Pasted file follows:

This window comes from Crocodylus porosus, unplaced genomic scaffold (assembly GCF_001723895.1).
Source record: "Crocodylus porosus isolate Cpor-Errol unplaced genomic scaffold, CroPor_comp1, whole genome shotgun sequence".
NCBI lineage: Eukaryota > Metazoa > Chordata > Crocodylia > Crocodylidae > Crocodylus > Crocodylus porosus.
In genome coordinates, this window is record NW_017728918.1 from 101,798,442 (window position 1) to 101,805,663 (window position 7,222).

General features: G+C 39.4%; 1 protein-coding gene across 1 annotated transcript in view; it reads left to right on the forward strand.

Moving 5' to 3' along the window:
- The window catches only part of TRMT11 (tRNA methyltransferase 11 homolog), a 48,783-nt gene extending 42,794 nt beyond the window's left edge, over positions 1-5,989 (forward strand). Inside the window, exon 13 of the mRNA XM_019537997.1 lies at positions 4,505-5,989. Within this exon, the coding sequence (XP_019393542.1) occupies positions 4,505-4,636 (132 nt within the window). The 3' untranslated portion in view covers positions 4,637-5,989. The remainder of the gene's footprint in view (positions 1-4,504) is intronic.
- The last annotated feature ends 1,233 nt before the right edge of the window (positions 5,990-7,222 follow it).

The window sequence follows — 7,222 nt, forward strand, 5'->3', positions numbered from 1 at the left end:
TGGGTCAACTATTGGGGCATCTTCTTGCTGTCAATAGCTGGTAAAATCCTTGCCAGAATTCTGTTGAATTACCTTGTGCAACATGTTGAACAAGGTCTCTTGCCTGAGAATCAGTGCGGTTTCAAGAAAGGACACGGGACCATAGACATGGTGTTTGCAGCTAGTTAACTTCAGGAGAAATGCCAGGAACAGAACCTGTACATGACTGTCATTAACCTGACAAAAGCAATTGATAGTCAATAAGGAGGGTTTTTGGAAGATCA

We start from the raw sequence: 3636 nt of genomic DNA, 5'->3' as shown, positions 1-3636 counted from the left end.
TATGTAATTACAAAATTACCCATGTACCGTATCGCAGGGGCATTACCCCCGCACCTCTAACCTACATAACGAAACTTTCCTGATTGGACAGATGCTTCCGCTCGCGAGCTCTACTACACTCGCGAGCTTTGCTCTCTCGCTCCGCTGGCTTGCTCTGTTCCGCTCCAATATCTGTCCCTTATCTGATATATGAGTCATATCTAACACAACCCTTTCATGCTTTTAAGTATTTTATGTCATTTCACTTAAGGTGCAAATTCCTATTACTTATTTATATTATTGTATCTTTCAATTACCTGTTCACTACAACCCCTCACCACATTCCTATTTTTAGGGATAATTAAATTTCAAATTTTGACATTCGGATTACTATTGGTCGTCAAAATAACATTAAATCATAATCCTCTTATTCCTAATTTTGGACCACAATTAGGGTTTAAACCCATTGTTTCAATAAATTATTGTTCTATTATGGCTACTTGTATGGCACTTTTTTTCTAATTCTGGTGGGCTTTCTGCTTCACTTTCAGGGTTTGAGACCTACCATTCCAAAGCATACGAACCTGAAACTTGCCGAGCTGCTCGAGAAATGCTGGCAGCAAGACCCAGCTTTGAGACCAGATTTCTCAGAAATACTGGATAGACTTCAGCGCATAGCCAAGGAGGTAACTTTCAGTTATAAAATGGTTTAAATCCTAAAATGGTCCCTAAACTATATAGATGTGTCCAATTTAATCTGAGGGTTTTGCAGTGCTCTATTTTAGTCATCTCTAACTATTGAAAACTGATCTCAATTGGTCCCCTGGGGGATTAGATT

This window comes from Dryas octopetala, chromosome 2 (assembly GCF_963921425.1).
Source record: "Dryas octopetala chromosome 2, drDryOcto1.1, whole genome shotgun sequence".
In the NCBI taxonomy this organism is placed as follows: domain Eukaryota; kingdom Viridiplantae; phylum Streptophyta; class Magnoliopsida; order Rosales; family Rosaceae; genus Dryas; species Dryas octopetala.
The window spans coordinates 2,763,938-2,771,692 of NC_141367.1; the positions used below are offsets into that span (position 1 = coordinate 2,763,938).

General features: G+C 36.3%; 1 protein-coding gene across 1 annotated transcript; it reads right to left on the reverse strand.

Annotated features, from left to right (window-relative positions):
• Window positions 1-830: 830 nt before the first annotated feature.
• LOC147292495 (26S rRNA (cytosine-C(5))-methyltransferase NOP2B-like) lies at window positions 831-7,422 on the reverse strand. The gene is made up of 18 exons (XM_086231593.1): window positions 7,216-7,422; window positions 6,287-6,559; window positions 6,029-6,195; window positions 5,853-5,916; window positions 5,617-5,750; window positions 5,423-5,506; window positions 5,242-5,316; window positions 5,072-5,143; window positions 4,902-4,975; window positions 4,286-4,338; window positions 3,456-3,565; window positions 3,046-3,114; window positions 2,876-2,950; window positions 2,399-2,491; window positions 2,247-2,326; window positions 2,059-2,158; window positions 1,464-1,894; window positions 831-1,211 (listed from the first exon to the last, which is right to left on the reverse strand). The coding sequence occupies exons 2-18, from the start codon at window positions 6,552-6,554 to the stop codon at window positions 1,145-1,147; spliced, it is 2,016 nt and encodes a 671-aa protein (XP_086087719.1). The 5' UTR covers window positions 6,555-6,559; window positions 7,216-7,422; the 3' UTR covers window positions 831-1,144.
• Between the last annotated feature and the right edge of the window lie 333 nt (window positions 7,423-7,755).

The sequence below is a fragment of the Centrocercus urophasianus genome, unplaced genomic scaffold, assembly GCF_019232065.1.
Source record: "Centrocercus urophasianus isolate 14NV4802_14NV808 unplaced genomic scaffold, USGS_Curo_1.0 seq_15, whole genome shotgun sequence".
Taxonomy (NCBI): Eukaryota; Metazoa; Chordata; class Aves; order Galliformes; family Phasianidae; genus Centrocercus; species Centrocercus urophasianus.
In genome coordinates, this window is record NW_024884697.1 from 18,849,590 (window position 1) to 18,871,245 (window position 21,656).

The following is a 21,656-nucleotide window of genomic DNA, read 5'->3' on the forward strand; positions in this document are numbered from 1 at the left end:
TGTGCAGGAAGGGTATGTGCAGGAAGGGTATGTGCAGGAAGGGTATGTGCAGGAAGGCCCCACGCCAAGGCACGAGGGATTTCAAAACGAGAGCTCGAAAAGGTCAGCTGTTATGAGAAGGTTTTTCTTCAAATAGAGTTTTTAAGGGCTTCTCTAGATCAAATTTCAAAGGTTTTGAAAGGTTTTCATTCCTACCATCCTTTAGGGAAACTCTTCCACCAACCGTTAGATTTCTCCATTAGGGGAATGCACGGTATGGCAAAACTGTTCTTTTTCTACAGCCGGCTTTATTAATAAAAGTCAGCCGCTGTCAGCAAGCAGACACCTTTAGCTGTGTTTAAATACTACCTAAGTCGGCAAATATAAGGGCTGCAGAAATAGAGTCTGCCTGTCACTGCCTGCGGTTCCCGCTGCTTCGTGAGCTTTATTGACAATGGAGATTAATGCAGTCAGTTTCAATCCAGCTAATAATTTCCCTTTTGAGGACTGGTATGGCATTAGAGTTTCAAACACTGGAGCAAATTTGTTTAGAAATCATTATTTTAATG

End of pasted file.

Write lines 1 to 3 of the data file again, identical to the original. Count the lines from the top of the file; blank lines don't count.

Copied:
This window comes from Crocodylus porosus, unplaced genomic scaffold (assembly GCF_001723895.1).
Source record: "Crocodylus porosus isolate Cpor-Errol unplaced genomic scaffold, CroPor_comp1, whole genome shotgun sequence".
NCBI lineage: Eukaryota > Metazoa > Chordata > Crocodylia > Crocodylidae > Crocodylus > Crocodylus porosus.